If you still live with your parents, you’re not alone. In July 2020, 52% of Americans lived with one or both of their parents, according to a Pew Research Center study.
Although the COVID-19 pandemic forced many millennials to move back home because of economic struggles and safety, two years later, a quarter of millennials are still living at home with one or both of their parents.
These living arrangements can help save with finances, but many adults clash with their parents’ living styles or feel like it’s time to leave after years of living with their family.
How can adults move out of their parents’ home, and what should they consider before they leave the nest? Here are three questions that can help you decide if you should move out or not.
Can you afford it?
Adults ages 25 to 34 who lived in multigenerational arrangements were more financially secure with two parents instead of one or no parent. In fact, building a savings fund was the primary reason why adults lived with their families in the first place, according to Pew.
Personal financial educator Anne-Lyse Wealth said in a Harvard Business Review article that many adults use the time they have living at their parents’ home to save for a six-month emergency fund, save on debt, or buy their first home. However, why you want to move out depends on your personal financial goals.
For adults looking to achieve financial stability, a good rule of thumb is to save up at least three to six months’ expenses for an emergency fund. An emergency fund can help you feel more financially secure when you’ve moved out and depend on yourself for an unforeseen situation like a car repair or a vacation.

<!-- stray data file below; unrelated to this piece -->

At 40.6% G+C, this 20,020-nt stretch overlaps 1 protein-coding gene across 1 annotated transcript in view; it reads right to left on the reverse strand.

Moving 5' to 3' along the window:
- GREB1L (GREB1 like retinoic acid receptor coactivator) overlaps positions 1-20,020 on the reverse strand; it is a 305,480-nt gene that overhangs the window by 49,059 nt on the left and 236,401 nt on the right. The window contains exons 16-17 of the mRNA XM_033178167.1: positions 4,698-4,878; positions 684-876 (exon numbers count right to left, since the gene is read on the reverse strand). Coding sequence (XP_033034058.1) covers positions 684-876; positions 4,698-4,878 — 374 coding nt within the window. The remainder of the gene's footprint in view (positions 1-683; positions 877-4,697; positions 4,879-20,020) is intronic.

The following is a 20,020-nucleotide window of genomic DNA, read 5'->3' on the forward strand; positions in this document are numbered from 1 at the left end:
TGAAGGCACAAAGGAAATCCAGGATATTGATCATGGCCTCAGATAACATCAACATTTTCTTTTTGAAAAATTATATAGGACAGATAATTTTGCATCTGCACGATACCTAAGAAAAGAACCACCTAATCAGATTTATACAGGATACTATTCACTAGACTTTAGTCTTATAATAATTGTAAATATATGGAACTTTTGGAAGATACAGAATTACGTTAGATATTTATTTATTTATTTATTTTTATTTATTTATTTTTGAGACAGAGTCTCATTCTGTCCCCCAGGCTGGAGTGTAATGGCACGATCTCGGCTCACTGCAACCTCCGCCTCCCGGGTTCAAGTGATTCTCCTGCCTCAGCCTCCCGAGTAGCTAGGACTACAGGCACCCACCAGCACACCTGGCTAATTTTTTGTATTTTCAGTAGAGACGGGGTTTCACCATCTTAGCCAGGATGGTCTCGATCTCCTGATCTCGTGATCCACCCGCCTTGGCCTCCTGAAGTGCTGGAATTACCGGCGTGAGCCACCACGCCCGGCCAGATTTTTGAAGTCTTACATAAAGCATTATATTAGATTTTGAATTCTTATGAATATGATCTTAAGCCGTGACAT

Are you ready to become independent?
For adults who have already lived on their own, moving into a new place alone or with roommates can seem exciting but daunting at the same time.
According to the American Psychological Association, building resilience after a major life change (like moving out of your parents’ home) is key to maintaining normalcy and becoming independent.
Moving out can be painful and requires us to make personal growth. To make sure that you feel prepared for a move, develop realistic goals to achieve your packing responsibilities, and ask yourself, “What’s one thing I know I can accomplish today that helps me move in the direction I want to go?”
Can you discuss moving out with your parents?
If you decide to move out of your parents’ home, consider talking with them early in the moving process to communicate why you feel like moving out.
If you do decide to move out, let your parents know how you’ll keep in touch. Don’t be afraid to ask them for help or support, and talk to them about any concerns they may have about your financial security or plans.
If they’re supportive, let them help you make plans to move out, and ask them questions on ‘hidden’ expenses you may miss, like renters’ insurance.
Moving out is as stressful for the parents as it is for you, so take time to leave them on a positive note as you decide what living arrangement is right for you.